Note: This article was originally posted in June 2020 in anticipation of National Children's Day. Watch for more information about Kimberbell Cuddle® Buddies (coming soon)!
With so much worry over worldwide events, it’s easy to feel helpless. Societal problems can seem SO big and overwhelming. And, really, what can you do to fix anything? You’re just one person.
One person with access to a sewing and/or embroidery machine.
Hmmmm. Maybe there is something you can do to positively affect your community after all.
So many of you, with giving hearts and willing hands, have made Kimberbears for children’s hospitals, emergency shelters, fire houses, police stations, and individual children in need. Thank you for sharing your #kimberbearstory with us!
If you haven't yet made a Kimberbear, it's definitely not too late. Take a look at this video to see what it's all about and download your free pattern today!
The Whole Point
When I first set out to blog about the Kimberbear, I wanted to inspire and remind you that we can make a real difference in this world of ours.
My original post began by talking about how the Kimberbear is a charitable collaboration between Kimberbell® Designs, Clover®, Shannon Fabrics, and Fairfield™. Next, I reminded readers that the Kimberbear is a FREE, downloadable pattern for both sewing and machine embroidery.
And finally, I wrote a big whammy conclusion about how the Kimberbear is a wonderful way to bring comfort, hope, and cheer to children in hospitals, safe houses, shelters and more. All of these facts are very important parts of the #kimberbearstory.
But, in focusing on the facts, I missed the whole point.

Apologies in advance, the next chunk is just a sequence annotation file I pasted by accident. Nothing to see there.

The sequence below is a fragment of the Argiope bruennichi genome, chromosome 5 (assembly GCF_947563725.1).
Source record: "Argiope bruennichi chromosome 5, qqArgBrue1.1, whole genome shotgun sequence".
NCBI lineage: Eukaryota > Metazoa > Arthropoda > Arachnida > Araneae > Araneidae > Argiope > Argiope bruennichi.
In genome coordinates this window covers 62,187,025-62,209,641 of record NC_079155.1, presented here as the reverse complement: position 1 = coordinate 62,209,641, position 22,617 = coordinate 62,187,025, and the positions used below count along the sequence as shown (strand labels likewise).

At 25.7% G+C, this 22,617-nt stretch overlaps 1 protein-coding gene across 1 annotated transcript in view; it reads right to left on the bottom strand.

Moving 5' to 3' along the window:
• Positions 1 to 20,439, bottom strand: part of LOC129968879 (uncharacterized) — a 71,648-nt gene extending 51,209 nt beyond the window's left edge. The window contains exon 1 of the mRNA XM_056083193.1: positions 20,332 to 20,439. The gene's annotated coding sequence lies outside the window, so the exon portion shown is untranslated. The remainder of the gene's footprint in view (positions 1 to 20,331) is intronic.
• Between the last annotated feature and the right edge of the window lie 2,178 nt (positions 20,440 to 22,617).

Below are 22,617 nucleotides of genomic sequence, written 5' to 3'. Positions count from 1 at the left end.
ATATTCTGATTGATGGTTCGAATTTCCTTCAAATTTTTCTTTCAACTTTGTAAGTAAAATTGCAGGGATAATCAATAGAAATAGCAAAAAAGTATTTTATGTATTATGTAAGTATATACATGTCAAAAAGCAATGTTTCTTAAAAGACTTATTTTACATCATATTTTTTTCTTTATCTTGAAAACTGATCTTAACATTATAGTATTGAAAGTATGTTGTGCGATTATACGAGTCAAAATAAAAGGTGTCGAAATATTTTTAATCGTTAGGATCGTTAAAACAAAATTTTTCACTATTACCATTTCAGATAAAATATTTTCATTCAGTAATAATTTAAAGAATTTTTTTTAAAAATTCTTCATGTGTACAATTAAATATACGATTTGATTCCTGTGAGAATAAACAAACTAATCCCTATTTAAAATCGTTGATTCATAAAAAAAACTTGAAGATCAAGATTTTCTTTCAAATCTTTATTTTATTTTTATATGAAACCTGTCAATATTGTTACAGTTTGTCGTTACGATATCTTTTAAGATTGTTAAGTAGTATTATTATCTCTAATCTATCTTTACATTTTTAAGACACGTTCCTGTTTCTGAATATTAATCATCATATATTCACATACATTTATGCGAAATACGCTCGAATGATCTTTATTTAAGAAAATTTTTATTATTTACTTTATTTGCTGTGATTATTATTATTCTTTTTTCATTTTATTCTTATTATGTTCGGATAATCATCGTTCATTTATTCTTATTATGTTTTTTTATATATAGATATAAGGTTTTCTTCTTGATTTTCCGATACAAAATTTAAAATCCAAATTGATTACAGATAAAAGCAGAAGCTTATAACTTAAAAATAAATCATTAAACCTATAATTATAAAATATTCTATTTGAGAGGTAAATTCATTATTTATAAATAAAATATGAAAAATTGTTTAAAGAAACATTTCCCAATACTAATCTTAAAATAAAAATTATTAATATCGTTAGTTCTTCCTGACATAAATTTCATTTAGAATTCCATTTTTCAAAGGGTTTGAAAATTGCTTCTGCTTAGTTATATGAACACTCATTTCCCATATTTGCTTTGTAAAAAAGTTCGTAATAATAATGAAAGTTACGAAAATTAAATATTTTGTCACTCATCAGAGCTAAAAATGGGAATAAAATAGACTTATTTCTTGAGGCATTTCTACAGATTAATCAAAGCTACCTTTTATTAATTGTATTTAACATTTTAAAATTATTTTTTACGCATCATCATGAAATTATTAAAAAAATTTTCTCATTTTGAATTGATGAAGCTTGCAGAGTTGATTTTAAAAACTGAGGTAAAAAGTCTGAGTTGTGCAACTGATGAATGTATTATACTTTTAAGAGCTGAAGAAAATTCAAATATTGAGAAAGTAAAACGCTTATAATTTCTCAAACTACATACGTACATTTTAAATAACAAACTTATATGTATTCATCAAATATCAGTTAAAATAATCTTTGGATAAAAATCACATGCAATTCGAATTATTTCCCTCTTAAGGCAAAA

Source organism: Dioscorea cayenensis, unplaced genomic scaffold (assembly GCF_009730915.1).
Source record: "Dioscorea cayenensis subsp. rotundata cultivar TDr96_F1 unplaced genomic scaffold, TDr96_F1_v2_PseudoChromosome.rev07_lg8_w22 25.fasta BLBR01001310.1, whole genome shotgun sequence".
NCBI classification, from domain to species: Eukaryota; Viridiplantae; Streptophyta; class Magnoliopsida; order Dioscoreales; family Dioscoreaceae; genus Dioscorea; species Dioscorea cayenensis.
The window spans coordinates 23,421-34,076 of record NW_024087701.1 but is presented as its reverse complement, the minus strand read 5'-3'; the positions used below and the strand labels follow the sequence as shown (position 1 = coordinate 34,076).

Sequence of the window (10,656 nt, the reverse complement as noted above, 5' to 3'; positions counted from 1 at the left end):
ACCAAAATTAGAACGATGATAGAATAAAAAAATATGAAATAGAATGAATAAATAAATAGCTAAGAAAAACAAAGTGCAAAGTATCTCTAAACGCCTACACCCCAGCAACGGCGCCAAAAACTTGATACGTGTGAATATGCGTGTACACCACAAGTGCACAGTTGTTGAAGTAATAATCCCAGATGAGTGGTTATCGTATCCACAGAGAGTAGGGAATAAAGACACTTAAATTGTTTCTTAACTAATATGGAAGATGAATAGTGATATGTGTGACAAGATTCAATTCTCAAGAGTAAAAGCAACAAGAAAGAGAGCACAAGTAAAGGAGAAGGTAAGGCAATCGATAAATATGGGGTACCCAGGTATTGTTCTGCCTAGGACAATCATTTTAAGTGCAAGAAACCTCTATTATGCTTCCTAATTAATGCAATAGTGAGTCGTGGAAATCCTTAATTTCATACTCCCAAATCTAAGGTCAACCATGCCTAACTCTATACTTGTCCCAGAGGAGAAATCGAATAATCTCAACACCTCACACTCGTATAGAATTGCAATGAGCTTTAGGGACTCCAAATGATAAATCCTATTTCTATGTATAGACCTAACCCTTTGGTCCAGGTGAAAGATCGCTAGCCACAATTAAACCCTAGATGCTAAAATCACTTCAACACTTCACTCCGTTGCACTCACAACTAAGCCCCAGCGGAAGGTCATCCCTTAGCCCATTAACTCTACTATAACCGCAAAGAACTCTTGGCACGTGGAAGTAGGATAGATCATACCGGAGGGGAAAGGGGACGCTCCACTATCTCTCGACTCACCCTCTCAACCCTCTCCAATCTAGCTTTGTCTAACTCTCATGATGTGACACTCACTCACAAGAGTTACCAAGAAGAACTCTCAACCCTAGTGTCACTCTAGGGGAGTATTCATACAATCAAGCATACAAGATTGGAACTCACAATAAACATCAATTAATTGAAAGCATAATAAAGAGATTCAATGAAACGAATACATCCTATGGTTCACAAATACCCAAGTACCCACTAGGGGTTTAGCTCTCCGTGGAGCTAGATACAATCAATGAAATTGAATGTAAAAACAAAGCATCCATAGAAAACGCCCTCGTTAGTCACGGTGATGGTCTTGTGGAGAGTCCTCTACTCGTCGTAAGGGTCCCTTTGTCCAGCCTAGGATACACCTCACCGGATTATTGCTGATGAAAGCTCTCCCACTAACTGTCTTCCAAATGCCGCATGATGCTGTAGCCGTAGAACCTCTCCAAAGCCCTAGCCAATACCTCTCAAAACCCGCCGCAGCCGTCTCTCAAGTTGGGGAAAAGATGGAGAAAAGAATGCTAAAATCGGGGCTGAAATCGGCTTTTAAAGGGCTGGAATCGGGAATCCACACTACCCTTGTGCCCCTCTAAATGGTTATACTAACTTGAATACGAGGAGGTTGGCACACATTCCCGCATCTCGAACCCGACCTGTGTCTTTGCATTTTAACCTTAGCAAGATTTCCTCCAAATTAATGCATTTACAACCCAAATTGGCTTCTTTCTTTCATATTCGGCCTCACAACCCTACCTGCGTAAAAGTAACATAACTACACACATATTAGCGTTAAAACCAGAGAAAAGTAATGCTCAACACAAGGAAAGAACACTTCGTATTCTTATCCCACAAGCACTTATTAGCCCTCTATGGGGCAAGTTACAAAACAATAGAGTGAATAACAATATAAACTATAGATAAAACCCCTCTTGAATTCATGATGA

Building a Child
I soon realized that although I knew a lot about the Kimberbear, I had never actually made and donated one myself. How could I write a post that was true and real and right if I didn’t experience my own #kimberbearstory firsthand?
And how could I possibly encourage you to be part of a movement I hadn’t yet fully embraced?
Needless to say, it was time to turn off the computer and turn on the embroidery machine. After downloading the free design from Kimberbell.com, I was soon making my very first Kimberbear.
As my bear came together, I had my second profound realization of the day: the Kimberbear isn’t about building a teddy bear, the Kimberbear is about building a child. (Yes, you’d think I’d have caught that earlier.)
But until I actually made one with my own hands, my thoughts were about how cute the pattern was, how the bear was stuffed to the perfect amount of floppiness, and how fun the Kimberbear would be to make.
Amid all these thoughts, I had never stopped to think about the child who would receive it.
As the embroidery machine hummed and my Kimberbear came to life, I found myself thinking about the child—and I mean really thinking about the child. “Who will love this bear? Snuggle with it? Draw comfort from holding it?”
As my attention shifted to the real purpose of the Kimberbear, memories, faces, and names entered my mind and tugged my heartstrings:
The family in my neighborhood whom I twice drove to an emergency shelter.
My nephew who spent five months in a children’s hospital.
The foster child my friend just welcomed into her home.
Another nephew whose mother passed away from breast cancer.
As these little faces came to mind, the Kimberbear was suddenly not just a teddy bear for some nameless child; it was something that could bring smiles to faces I know and love. Something that McKay or Jack could hold and draw comfort from.
I might not be able to right every wrong and calm all the chaos, but I can give a child one small bear. And I can do that in just one afternoon.
It’s been my experience that everything truly meaningful in this world begins with one small and simple act of kindness.
I invite you to join Kimberbell, our partners, and me in making Kimberbears for children within your sphere of influence. Download your free pattern today and get started!
As you lift a child through your #kimberbearstory, I think you’ll find yourself remembering that this world is a beautiful place after all.